Transition to Clinicals

Hello again from the class of 2020! Along with our most fond farewells and congratulations to the class of 2019. They have graduated with a PANCE pass rate of 100% for the class and are moving on to represent this wonderful program as PA-Cs! Congratulations!  

In the last 4 months my classmates and I have been scattered on the wind like so many dandelion seeds. Rotations have taken us to many different places from Georgia to Virginia and more! Being out with patients and practitioners is a breath of fresh air from the books and lectures of last year. I vividly remember my first day in January, walking into a pediatric clinic with sweating hands and a pounding heart.

It is hard to believe that we are now nearing the end of rotation 3. Between strep tests and ear checks in Peds in January, fetal heart tones and PHQ-9s in Women’s and Behavioral in February and March, and now the hustle of Surgery; the months have raced by. The exams and quizzes of last year were stressful, but I’ve realized that everyday is a test of sorts in clinicals. I’m presented daily with real people who are actually sick. Their cases often don’t come with clinical triads or hallmark symptoms. The challenge now is beginning to recognize it anyway. Rotations are all about cementing the knowledge that we worked so hard last year to introduce and now add to it the real life experiences that will help it stay. As a major hands-on learner I have found that the real learning has begun in earnest.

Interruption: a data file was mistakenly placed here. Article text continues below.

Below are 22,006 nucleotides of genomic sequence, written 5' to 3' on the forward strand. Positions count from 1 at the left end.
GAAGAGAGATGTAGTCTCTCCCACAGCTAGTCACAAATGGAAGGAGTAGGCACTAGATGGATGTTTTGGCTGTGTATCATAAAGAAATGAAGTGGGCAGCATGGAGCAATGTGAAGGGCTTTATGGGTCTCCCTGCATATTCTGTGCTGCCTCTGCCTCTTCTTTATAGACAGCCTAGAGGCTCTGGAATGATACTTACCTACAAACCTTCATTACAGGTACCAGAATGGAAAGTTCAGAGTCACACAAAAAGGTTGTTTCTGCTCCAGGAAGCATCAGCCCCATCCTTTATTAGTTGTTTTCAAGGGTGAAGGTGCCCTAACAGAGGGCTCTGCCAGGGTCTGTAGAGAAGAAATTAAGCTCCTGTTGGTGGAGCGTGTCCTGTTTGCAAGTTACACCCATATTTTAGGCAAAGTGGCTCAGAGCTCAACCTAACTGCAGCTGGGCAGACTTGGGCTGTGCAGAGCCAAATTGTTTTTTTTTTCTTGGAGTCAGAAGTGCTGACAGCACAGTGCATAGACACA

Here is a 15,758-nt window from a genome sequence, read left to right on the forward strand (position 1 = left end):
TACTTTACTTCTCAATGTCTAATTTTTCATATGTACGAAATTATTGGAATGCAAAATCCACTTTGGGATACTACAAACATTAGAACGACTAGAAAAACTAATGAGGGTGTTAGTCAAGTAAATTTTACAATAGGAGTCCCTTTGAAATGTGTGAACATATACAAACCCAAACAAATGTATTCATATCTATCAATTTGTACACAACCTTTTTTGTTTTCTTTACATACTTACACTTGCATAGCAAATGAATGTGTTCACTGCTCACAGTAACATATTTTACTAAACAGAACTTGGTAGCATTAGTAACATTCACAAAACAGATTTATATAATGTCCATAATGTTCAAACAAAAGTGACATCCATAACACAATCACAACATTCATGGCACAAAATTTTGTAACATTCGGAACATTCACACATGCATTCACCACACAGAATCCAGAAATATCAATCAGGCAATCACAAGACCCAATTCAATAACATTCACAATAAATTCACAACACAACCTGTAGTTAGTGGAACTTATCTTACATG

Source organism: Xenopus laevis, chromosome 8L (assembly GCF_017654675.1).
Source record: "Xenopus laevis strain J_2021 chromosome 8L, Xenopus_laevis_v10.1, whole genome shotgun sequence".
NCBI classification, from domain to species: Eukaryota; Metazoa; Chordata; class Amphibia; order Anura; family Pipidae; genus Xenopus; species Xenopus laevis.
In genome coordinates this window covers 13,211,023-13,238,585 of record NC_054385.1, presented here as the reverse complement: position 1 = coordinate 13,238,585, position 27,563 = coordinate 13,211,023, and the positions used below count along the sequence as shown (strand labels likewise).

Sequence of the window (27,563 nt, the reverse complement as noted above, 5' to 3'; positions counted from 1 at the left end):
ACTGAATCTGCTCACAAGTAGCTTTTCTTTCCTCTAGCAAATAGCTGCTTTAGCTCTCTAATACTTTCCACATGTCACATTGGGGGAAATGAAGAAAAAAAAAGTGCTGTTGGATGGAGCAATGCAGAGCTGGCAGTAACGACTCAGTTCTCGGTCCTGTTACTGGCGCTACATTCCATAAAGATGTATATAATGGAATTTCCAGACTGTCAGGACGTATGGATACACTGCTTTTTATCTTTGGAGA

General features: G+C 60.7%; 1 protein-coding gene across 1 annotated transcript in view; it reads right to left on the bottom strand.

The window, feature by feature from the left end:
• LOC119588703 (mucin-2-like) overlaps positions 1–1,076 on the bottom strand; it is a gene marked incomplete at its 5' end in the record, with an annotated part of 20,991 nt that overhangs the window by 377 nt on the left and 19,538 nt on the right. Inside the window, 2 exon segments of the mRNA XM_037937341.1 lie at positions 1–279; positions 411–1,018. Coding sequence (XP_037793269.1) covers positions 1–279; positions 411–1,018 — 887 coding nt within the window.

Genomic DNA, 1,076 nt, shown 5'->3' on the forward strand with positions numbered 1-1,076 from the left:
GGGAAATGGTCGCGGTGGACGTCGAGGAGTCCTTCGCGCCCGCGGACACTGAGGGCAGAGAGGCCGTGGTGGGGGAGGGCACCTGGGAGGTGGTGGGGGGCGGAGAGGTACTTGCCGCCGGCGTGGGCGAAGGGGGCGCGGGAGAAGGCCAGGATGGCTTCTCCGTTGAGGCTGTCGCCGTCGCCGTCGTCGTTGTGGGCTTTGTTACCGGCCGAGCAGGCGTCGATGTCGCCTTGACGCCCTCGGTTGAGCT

The great thing is that I’m learning much more than just presenting symptoms and diagnoses. So often I think people want medicine to be a ‘science’, but I realize more and more that it is very much a human art.

Several times in the last few months I have been struck with awe. Awe, as I listened to newborn lungs, whose first breath was only days ago. Awe, as I talked with a 98 year old who readily gave me, a student less than one third her age, delicate details of her life with complete trust. Awe, as I stood gently holding human intestines while a surgeon cut and cauterized beneath them. Each of these experiences momentarily took my breath away as I realized the responsibility that I am being trained to take on. Being a medical provider inherently comes with a weight of trust from patients that is sincerely awe inspiring to me. Patients will reveal things to us that they would never dream of telling any other stranger. We are trusted to medicate, cut and poke them. Learning to respect and build that trust is one of the most important things we can learn during clinical year.

Treating people and not diseases requires listening, empathy, counseling and so much more. It is something that I will likely spend my whole career working to perfect. I am so grateful for the opportunity to spend time with preceptors and see how each of them works with the human side of medicine a little differently. What I have learned about the ‘art’ side of medicine from each individual will permanently affect the way I practice after I graduate.

I can only imagine how much more I will glean between now and next February and eagerly look forward to each opportunity.

-Naomi Landry PA-S class of 2020

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